“We went out and spoiled ourselves for dinner last night. My chicken dish was really tasty and Jim just smiled with a moan of approval when he tasted his steak. The dessert was as good as it looked, even after we’d had our meal!”
Hmm... That meal just got better!
I’m not saying you want to write everything all frilly and gushy, but mix it up a little. Lesson 3 would be “Don’t ever be afraid to try new words!”
LESSON 4 -
When you’re choosing what to write in your blog, let it be personal! Talk about the things that mean something to you, your life, your family, your passions. Generally, if they truly interest you, there will be others that find it just as interesting. The hardest blogs to read are ones that are written by an author who either doesn't know or doesn’t care about the subject. Don’t try to write about something you think someone else would be interested in. It’s your blog, write it to share what make you happy or what bugs you.
You’ll notice you really don’t see any serious poetry here, just my funny bad poetry. I’m not a huge fan of poetry and I know any attempt I made at writing a serious poem would likely be an insult to fans of real poetry, so I stick to funny verse. That I can do pretty well.
If you are writing about an idea or project to expand your interests, let the reader know that it’s something new for you. This goes back to the conversation idea. Ask readers to share their experiences or thoughts. That adds to what you get out of writing too. But also remember, if you are expanding your own interests and experiences, you’re still writing about a subject you know well - you!
I will add one security tip. In addition to the basic common sense rules of Internet privacy, as a rule, you’ll never see the names of any kids under 13 on the Chronicles of Nani, I use initials only. If you see a child's picture with a name attached to it, rest assured it’s an old picture and the child is over 13. I even did second layouts for scrapbook pages before the 94s were all 13 to make sure I didn’t have faces and names together on scrapbook layouts that I posted.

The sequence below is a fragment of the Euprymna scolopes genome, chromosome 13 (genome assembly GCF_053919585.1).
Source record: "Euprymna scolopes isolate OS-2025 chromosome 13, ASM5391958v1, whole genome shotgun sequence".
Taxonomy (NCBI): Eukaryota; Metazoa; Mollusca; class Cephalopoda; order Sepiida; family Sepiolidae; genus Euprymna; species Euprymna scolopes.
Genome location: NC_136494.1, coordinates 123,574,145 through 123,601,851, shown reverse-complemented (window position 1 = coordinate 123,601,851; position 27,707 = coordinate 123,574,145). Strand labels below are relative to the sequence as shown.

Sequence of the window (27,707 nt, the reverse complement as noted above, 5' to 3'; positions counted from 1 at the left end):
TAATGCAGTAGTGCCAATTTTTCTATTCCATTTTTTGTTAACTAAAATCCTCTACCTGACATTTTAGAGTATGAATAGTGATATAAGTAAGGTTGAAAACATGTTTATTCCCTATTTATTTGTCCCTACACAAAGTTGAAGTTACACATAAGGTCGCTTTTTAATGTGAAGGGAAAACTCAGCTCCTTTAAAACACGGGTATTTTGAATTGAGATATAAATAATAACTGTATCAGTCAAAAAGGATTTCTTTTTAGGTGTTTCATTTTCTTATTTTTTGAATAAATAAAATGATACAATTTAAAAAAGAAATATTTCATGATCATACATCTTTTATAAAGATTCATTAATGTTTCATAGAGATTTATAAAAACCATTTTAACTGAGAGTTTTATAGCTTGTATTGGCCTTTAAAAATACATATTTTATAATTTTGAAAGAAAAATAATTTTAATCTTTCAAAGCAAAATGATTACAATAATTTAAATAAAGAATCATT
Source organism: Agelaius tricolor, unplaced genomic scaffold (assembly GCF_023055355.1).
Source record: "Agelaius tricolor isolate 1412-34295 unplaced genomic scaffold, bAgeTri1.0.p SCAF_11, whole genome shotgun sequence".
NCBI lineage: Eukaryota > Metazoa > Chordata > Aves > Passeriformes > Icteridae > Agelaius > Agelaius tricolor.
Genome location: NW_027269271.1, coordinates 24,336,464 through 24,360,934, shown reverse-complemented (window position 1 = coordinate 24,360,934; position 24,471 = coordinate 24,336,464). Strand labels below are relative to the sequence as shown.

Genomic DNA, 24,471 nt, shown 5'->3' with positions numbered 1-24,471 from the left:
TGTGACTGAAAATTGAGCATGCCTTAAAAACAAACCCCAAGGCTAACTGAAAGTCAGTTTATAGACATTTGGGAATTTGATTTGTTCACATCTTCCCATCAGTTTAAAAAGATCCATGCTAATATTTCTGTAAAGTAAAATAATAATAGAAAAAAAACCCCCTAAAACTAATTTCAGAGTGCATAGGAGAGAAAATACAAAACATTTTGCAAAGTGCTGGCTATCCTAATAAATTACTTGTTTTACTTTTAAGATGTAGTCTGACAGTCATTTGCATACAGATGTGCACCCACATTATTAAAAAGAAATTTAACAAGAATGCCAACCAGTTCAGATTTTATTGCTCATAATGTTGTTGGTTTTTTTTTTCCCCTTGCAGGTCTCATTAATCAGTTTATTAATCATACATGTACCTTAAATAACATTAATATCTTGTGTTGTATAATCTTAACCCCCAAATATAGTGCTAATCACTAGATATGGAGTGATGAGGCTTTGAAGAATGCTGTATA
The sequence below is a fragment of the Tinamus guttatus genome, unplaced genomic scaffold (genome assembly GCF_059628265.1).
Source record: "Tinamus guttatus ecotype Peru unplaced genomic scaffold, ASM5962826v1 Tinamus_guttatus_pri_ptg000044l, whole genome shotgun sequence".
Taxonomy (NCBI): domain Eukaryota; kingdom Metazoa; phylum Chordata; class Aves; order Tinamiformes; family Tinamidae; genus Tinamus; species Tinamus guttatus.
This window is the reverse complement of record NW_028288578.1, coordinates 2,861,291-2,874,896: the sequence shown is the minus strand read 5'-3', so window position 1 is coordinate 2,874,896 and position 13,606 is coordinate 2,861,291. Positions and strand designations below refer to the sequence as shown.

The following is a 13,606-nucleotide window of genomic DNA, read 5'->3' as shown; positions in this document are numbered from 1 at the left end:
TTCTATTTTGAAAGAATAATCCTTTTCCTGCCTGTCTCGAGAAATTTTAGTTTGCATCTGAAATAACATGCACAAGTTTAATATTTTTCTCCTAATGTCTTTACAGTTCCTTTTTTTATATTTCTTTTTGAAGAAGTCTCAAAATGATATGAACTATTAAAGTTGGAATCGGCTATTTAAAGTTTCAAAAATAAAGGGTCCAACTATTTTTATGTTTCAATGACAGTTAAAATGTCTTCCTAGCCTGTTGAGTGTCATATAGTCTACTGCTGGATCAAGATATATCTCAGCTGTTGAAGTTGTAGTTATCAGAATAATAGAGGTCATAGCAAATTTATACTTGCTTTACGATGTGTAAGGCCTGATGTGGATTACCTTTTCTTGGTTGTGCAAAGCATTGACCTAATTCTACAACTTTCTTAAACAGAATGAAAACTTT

I use 13 as a cut off because most internet sites do and because by 13 years old, most kids are establishing themselves online in honestly, less safe places than an adult’s blog! For the kids in my world, I won’t use their names when they are younger, hoping that it sets a good example of being cautious and safe on line when they get older. So far, with all of the 94s being teenagers now, it’s worked pretty well.
Lesson four then, is twofold. Stick with what you know, but protect what you love!
LESSON 5 -
Don’t be afraid to be inspired! Read other blogs, when you find one entertaining, stop a minute and ask yourself why you like it! Is it the topics in the blog, do you like how serious, funny or friendly the tone of the blog is, do you enjoy pictures or jokes in the blog? Don’t be afraid to borrow some ideas from their blogs. I can tell you that Photoblog Wednesday was started by a friend on Yahoo 360, not me. I joined in because I thought it was a neat feature. I’m still doing Photoblog Wednesday today. Mug Shot Monday is my idea. I have over 150 coffee mugs from all over in my travels. They have fun stories. maybe you have a collection of other things from events in your world or places you’ve been. That could be a regular feature. Maybe you have a favorite blog that does a news round up and editorial, maybe you enjoy a poetry blog. Do you have a favorite magazine or TV show that will give you some good ideas? Hey, you might even have some ideas from things the kids in your family can’t get enough of. Don’t be afraid to get ideas from other blogs and make them in your own style!
Lesson five - Don’t be afraid to get inspired!!
So there’s our mini workshop. I hope I’ve provided a tip or two to, if nothing else, helped you feel better about your own blogging. Take the ideas that seem the most comfortable to you and get out there in cyberspace and blog on!
So now the search for next Friday’s subject is on! Any requests?